Meanwhile, reacting to the development, the Director-General of the Nigeria Employers’ Consultative Association, Mr. Wale Oyerinde, said, “From what we’ve heard as contained in the CBN Act, dollarisation is an economic offence, so they are on point. It is not whether it will salvage the economy or not. Salvaging the economy requires a multifaceted approach and efforts.
Also speaking, a facilitator with the Nigerian Economic Summit Group, Dr. Ikenna Nwaosu, said, “The answer first would be that a doctor heal yourself. Many government agencies are still charging in foreign currency. If you look at the Nigerian Ports Authority, the Nigerian Maritime Administration and Safety Agency, most of their fees are in dollars for all their services. They issue invoices in dollars. So when your own government agencies have not stopped why are you telling individuals not to charge in dollars. So I can’t say whether it would work or not because they government is not complaint. If you want to do uniform let it get to everywhere. I want to add that if you are saying that you are promoting investment in the country, you have to lead by example.”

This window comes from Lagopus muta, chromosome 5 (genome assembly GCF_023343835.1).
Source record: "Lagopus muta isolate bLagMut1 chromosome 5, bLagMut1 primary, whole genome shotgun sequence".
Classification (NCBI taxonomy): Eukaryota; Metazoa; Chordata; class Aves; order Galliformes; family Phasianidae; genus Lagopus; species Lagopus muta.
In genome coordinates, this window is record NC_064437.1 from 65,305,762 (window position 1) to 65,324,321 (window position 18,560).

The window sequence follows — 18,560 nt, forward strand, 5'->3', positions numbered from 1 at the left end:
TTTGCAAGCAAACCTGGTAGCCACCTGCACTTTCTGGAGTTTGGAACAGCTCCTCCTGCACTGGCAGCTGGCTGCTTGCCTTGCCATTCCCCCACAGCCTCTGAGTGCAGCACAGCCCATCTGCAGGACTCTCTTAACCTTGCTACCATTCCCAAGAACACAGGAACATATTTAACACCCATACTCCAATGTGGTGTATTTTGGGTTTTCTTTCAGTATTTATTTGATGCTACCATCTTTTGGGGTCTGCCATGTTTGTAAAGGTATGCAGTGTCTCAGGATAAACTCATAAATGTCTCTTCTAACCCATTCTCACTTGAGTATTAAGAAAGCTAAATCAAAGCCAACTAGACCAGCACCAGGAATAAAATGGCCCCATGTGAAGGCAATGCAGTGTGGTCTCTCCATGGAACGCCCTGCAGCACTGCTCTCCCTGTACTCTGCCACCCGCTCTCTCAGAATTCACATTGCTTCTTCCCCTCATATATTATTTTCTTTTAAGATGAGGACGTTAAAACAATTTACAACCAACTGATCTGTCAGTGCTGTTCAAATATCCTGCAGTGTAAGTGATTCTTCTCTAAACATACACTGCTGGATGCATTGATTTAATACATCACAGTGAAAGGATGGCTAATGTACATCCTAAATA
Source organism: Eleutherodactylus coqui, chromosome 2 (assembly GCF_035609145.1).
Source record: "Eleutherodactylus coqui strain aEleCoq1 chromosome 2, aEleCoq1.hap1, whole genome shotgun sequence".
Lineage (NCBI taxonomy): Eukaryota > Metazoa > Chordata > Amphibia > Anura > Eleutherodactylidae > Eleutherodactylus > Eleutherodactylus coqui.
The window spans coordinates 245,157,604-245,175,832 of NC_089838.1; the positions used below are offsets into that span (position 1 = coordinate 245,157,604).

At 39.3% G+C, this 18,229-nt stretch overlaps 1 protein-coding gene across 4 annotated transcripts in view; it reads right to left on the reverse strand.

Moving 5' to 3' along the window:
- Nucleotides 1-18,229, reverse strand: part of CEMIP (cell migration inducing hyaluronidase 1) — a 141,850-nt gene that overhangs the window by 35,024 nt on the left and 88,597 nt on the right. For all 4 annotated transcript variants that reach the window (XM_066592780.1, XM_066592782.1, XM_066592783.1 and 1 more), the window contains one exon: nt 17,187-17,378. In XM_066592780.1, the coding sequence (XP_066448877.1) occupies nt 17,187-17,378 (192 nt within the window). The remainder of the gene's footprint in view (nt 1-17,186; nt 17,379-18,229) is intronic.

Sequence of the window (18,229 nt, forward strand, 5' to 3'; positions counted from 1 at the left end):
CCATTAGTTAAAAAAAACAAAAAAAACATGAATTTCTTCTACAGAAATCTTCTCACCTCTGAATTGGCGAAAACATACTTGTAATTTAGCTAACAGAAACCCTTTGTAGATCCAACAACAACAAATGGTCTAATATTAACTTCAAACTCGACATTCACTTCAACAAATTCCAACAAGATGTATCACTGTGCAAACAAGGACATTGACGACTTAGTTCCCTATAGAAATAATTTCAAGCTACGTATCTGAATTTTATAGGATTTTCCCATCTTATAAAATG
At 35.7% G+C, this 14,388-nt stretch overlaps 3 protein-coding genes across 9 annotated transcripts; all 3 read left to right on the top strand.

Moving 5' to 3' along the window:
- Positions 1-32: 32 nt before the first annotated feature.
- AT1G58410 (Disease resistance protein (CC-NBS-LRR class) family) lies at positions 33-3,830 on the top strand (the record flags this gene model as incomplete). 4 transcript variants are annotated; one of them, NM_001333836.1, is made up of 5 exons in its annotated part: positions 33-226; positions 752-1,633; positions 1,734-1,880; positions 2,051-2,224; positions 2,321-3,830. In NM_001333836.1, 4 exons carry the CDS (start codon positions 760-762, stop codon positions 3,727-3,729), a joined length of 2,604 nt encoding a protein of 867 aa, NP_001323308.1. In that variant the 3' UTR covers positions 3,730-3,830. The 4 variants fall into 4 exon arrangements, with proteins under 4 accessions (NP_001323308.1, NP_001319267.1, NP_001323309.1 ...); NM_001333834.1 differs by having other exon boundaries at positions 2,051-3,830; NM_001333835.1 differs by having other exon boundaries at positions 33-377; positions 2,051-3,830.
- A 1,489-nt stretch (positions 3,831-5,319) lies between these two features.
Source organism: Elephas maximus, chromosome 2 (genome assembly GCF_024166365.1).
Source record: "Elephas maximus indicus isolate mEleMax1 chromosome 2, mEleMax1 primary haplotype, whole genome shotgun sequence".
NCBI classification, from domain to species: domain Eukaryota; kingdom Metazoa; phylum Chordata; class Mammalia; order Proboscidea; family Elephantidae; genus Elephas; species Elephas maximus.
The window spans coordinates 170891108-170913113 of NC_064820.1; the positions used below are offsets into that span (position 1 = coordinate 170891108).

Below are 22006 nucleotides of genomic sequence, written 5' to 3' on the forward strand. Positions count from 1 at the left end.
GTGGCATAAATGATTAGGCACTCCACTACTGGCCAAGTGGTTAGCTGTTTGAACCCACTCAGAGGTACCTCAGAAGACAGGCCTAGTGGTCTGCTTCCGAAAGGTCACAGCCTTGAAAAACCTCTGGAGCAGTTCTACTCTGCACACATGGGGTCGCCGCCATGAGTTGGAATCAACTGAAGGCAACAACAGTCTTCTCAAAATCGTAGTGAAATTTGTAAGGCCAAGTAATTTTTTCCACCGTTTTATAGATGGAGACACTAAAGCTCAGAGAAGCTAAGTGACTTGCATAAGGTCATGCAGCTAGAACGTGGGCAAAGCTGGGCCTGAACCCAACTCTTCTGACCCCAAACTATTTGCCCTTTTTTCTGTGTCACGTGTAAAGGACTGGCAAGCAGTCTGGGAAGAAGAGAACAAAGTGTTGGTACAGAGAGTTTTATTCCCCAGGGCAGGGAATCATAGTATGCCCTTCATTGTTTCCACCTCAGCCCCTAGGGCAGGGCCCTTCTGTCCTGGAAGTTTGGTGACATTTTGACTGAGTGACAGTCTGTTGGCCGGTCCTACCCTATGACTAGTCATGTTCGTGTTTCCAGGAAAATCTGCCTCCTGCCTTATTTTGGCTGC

Also, the President, Association of Bureau De Change, Aminu Gwadabe, said it was illegal for businesses or individuals in Nigeria to demand payment in forex.
He noted that allowing such would further weaken the embattled naira.
“It is illegal to ask for payment of whatever sort in foreign currency here in Nigeria. The CBN already issued a circular to this effect. Allowing institutions to receive payment in dollars will further cause more damage to the naira which is already depreciating,” he said.
Recently, some schools have reportedly requested for tuition fees in forex. An example of such is Wigwe University, a private university reportedly owned by Group Managing Director, Access Holdings Plc, Mr. Herbert Wigwe